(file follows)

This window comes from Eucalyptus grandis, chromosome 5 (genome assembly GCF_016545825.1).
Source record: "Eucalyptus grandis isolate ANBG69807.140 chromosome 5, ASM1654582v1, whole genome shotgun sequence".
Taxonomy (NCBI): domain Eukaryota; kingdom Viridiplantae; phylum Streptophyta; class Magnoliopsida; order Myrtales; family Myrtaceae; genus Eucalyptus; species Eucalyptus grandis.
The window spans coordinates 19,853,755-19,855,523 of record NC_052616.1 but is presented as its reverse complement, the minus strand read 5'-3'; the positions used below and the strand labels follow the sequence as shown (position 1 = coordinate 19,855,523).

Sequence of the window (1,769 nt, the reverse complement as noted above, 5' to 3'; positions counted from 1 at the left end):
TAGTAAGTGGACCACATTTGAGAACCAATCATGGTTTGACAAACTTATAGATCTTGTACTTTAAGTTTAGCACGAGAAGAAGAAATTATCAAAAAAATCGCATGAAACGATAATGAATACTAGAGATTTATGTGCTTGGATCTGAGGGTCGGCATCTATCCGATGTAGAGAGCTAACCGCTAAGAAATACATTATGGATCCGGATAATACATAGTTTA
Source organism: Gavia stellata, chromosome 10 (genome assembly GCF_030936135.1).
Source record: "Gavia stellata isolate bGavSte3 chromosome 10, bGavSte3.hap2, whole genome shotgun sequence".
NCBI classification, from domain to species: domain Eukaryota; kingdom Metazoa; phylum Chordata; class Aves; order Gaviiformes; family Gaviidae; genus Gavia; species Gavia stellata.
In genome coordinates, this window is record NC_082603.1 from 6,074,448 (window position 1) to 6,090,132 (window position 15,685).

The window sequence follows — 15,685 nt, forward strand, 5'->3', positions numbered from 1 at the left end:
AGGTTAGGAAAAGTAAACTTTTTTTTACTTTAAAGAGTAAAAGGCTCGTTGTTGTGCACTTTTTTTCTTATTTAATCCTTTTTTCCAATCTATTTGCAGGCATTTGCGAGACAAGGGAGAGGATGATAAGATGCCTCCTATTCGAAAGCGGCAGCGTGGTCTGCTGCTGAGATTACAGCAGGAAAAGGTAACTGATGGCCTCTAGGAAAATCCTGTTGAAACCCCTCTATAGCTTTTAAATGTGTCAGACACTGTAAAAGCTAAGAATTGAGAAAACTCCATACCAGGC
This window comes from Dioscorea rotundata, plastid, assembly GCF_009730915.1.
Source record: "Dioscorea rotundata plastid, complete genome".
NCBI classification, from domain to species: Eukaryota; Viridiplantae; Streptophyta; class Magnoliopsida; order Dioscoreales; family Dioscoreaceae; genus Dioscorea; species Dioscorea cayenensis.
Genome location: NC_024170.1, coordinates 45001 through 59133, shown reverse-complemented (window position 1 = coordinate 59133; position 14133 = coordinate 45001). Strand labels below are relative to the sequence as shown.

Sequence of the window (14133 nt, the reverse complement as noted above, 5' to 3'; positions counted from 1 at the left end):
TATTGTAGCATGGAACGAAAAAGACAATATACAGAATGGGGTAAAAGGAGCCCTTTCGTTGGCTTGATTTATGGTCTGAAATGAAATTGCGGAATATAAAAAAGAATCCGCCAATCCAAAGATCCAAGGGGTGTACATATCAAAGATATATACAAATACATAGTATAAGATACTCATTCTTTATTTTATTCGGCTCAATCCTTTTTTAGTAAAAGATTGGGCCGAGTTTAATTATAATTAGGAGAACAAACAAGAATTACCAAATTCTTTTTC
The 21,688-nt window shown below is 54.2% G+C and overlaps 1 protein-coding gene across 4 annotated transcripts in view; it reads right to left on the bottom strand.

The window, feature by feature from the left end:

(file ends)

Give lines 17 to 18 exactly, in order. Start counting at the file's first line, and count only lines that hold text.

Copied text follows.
Sequence of the window (14133 nt, the reverse complement as noted above, 5' to 3'; positions counted from 1 at the left end):
TATTGTAGCATGGAACGAAAAAGACAATATACAGAATGGGGTAAAAGGAGCCCTTTCGTTGGCTTGATTTATGGTCTGAAATGAAATTGCGGAATATAAAAAAGAATCCGCCAATCCAAAGATCCAAGGGGTGTACATATCAAAGATATATACAAATACATAGTATAAGATACTCATTCTTTATTTTATTCGGCTCAATCCTTTTTTAGTAAAAGATTGGGCCGAGTTTAATTATAATTAGGAGAACAAACAAGAATTACCAAATTCTTTTTC